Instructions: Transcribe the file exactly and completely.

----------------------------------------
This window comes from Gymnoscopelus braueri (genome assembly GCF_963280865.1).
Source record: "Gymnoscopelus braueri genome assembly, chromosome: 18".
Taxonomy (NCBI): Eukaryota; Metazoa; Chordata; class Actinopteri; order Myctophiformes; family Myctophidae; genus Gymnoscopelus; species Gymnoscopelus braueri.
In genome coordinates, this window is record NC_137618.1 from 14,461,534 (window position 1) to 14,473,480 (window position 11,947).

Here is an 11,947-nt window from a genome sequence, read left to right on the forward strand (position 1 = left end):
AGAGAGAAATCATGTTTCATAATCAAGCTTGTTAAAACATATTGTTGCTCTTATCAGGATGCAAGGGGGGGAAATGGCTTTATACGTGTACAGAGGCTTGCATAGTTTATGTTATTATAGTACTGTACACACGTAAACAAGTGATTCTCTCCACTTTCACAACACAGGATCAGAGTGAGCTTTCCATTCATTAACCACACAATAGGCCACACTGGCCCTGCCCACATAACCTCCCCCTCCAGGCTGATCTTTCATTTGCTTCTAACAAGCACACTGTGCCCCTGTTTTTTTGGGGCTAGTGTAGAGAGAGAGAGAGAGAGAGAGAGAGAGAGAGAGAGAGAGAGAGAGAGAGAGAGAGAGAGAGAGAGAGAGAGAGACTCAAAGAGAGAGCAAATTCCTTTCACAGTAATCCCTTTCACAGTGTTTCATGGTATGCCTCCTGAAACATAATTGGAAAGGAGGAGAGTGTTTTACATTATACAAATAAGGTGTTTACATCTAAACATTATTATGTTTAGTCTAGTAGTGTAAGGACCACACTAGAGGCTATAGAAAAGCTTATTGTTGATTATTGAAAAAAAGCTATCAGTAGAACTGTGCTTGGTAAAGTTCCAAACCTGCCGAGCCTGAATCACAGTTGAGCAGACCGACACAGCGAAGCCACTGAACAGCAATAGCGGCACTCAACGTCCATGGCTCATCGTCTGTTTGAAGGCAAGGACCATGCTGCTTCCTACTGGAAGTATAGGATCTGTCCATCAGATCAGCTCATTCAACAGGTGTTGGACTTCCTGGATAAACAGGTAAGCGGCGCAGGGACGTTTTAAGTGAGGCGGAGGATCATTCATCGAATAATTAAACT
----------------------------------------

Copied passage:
This window comes from Gymnoscopelus braueri (genome assembly GCF_963280865.1).
Source record: "Gymnoscopelus braueri genome assembly, chromosome: 18".
Taxonomy (NCBI): Eukaryota; Metazoa; Chordata; class Actinopteri; order Myctophiformes; family Myctophidae; genus Gymnoscopelus; species Gymnoscopelus braueri.
In genome coordinates, this window is record NC_137618.1 from 14,461,534 (window position 1) to 14,473,480 (window position 11,947).

Here is an 11,947-nt window from a genome sequence, read left to right on the forward strand (position 1 = left end):
AGAGAGAAATCATGTTTCATAATCAAGCTTGTTAAAACATATTGTTGCTCTTATCAGGATGCAAGGGGGGGAAATGGCTTTATACGTGTACAGAGGCTTGCATAGTTTATGTTATTATAGTACTGTACACACGTAAACAAGTGATTCTCTCCACTTTCACAACACAGGATCAGAGTGAGCTTTCCATTCATTAACCACACAATAGGCCACACTGGCCCTGCCCACATAACCTCCCCCTCCAGGCTGATCTTTCATTTGCTTCTAACAAGCACACTGTGCCCCTGTTTTTTTGGGGCTAGTGTAGAGAGAGAGAGAGAGAGAGAGAGAGAGAGAGAGAGAGAGAGAGAGAGAGAGAGAGAGAGAGAGAGAGAGAGAGACTCAAAGAGAGAGCAAATTCCTTTCACAGTAATCCCTTTCACAGTGTTTCATGGTATGCCTCCTGAAACATAATTGGAAAGGAGGAGAGTGTTTTACATTATACAAATAAGGTGTTTACATCTAAACATTATTATGTTTAGTCTAGTAGTGTAAGGACCACACTAGAGGCTATAGAAAAGCTTATTGTTGATTATTGAAAAAAAGCTATCAGTAGAACTGTGCTTGGTAAAGTTCCAAACCTGCCGAGCCTGAATCACAGTTGAGCAGACCGACACAGCGAAGCCACTGAACAGCAATAGCGGCACTCAACGTCCATGGCTCATCGTCTGTTTGAAGGCAAGGACCATGCTGCTTCCTACTGGAAGTATAGGATCTGTCCATCAGATCAGCTCATTCAACAGGTGTTGGACTTCCTGGATAAACAGGTAAGCGGCGCAGGGACGTTTTAAGTGAGGCGGAGGATCATTCATCGAATAATTAAACT